The new year is here and it’s that month of resolutions and goal setting and deciding all the changes we are going to have in our lives in 2018 and how much better everything is going to be. For me it’s that month that I try to make some healthier eating choices that I know I can stick with all year long. No fad diets, no crazy food restrictions, none of that works for me. I just try to incorporate a few more healthy eating choices that I love and I know I will stick with. I plan a few half marathons that I want to run for the year and maybe a few distance bike rides but nothing extreme that I know I will give up in February.
I’ve been eating yogurt all my life. I’ve seen a few recipes out there for the Instant Pot so I figured I’d give it a try. At first I didn’t see the logic. By the time I buy my starter and my milk, why didn’t I just buy a container of Chobani? I probably go through one container every two weeks. I’m the only yogurt eater in the house. Not that expensive of a food habit for me. But then after reading quite a bit on it, I saw people were going through containers (yes more than one) in a week’s time. And if it’s a family of yogurt lovers then multiple containers per week. Ok, cha ching. I got it.
Then, I started looking at the recipes. They were almost all the same. A half gallon of whole milk, two tablespoons of yogurt starter. Not much change no matter where the recipe came from. I did five tests this week with different milk brands, and different yogurt brand starters. What I didn’t want to do was post a recipe that was impossible for people to find the ingredients. The extra fat milks, the hard to find Greek yogurts that make the best starters. What I wanted was a simple yogurt that anyone with an Instant Pot could make and love.
There are basically 5 steps to making Greek yogurt.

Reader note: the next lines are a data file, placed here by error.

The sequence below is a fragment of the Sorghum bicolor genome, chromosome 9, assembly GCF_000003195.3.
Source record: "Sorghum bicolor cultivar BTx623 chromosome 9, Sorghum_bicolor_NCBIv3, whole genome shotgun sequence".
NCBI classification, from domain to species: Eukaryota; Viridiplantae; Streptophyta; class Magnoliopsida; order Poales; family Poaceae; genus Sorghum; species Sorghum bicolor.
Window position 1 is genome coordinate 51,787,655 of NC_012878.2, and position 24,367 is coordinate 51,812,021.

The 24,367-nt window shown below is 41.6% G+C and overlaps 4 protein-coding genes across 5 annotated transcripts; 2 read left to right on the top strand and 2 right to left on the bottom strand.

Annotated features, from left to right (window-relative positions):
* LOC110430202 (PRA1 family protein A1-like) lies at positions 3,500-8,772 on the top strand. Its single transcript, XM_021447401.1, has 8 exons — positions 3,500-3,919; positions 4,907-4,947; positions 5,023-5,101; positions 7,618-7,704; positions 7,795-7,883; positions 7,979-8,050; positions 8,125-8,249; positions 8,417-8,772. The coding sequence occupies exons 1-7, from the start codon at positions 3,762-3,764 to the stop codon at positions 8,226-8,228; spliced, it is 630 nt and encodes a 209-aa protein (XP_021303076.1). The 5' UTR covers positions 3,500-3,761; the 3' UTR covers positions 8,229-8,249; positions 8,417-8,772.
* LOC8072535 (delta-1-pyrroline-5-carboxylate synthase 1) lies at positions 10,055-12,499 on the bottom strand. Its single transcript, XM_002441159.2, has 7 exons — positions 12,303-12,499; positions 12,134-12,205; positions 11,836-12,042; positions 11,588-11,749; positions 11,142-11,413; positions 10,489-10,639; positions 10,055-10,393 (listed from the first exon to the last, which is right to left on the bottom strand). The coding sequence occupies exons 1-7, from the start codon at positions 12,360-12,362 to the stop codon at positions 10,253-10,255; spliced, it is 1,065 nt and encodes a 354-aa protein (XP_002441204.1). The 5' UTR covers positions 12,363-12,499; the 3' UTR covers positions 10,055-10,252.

- Heat milk
- Cool milk
- Add yogurt starter to milk
- Incubate the yogurt and then wait for yogurt to set
- Strain whey from plain yogurt to get Greek yogurt
Every yogurt recipe I made turned out. I’ve seen a few disasters on blog comments about the yogurt not turning out for whatever reason. Now some yogurts were thicker than others and some had a more tangy taste than others. I cooked all recipes for 10 hours. No change on that. I was surprised the tanginess of the flavors and how different each starter was.
For me I found the best milk to work with was the Horizon Organic Whole Milk brand, whole milk. I favored the tangy taste that I got from the Chobani whole milk Greek yogurt. We tried Fage, Dannon and Chobani starters. Whichever one you decide to use MUST HAVE active live cultures in the ingredient list. Those little cultures are your starter and without them, you will not be making yogurt.
Now when you finish making the recipe you will have yogurt. From all the reading, what makes it Greek Yogurt is the straining of the whey out of the yogurt. Both ways were good for me, but I preferred to strain to get a thicker yogurt. It just felt creamier, and in my mind at least, had a richer taste. Any yogurt experts out there? Anything else to add as to the difference between yogurt and Greek yogurt? Please share if so!
For the straining I used a cheesecloth. I folded it and lined a strainer and let the whey drip out. I did this for about 4 hours. You could also use a coffee filter. Cheaper than a cheesecloth and will do the same job. The Euro Cuisine GY50 Greek Yogurt Strainer is a bit fancy and will definitely do the job. But if you have a simple strainer basket it works fine. There are all kinds of special yogurt strainers out there, but I already had this and it worked fine.